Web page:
Right now this platform is in alpha test internally and with selected partner funds. We may offer it to a broader public later on.

And third, our LPs and partners have really amazing experience in fintech, gaming, and gambling. This places our fund in a sweet spot to benefit from the blockchain technology. Plus we can apply our company’s portfolio technology to existing businesses, giving them that much-desired traction and revenue.

Can you give us some examples?

Yeah, sure. One of our LP is a big microloan provider in Asia and CIS. So we invested in collateralized crypto loans early in the market. Now we are working on the application of blockchain and new approaches to credit-scoring, like a branch, to let unbanked people take uncollateralized loans.

How do you structure your investments?

When we just started, ICOs played a huge role in our investment model. However, the market has changed, so right now we are focused on Trading liquid assets, SAFT and SAFE deals.

We are closely following STO market and companies like sharespost, but haven’t been active in this domain, yet.

What industries or use-cases are you interested in?

As I stated before, fintech, gambling, and gaming are core expertise of our company, so the majority of deal flow is aggregated there. However, we are not limiting ourselves to only mentioned topics. We are actively exploring possibilities in BaaS and Web 3.0 fields.

What is your typical investment process?

We are quite small in terms of AUM, but we have a big team of developers and a good set of LPs. Hence, we try to invest as early as possible, but with a smaller check size, around 50k - 100k. From there we are helping founders to receive traction.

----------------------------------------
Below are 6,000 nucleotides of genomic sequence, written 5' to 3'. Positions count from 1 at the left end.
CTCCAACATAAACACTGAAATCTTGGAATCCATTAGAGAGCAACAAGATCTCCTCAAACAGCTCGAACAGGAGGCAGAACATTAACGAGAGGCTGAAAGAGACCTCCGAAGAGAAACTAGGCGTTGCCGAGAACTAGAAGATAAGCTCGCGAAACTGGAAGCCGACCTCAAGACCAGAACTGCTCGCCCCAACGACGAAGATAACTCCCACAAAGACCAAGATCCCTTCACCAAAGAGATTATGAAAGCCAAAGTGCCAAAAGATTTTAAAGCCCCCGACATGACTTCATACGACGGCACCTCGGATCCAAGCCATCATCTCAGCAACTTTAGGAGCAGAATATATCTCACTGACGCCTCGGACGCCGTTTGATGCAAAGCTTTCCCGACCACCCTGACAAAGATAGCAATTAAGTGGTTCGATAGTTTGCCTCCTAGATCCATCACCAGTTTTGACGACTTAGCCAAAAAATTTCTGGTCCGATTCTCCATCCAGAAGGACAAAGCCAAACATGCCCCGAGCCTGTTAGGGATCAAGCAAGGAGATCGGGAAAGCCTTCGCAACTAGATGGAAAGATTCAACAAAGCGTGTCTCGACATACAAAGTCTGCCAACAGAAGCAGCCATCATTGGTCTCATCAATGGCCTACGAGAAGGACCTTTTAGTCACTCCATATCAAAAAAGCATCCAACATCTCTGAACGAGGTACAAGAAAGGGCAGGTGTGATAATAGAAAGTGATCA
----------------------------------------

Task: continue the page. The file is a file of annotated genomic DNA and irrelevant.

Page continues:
We share our connections to writers, share technology and resources. Since we have our technical team in Russia, we can significantly decrease costs and handheld a company to their first paying clients or promising pilots. From there we use our network to take them to bigger funds.

How the crypto winter affected you?

I would say, we got lucky. While we have been assembling the team and legal structure, winter already came. This allowed us to focus on internal processes and test our strategies and algorithms in really tough conditions.

Moreover, we couldn’t see too many opportunities with good liquidity on the market, so we started the development of internal projects.

By the end of the day, it allowed us to grow the team’s confidence and expertise, and now we are ready to roll.

Blitz:

Facebook and blockchain?

I surely can see a bullish case for them here. With their enormous user base spread all over the world, they have a perfect position to capture massive market share in cross border micropayments. Yeah, a lot of people deactivated their accounts, but they still have them.

IOEs

Hyped ICOs. Fundamentals are the same, plus major exchange listing is basically priced in from the beginning limiting growth drivers. I do not see this model sustainable in the long run.

Best investment?

BNB. When the winter has started, I expected some consolidation and Binance was the best bet. Plus they rolled out a very solid set of products. That allowed me to make 350% ROI during the bear market.

What are your expectations about the market?

We are betting our careers, and, to some extent, lives on this market and technology. That is how I feel about the market.

View Squilla webpage or follow Danil on Twitter: @DanilMyakin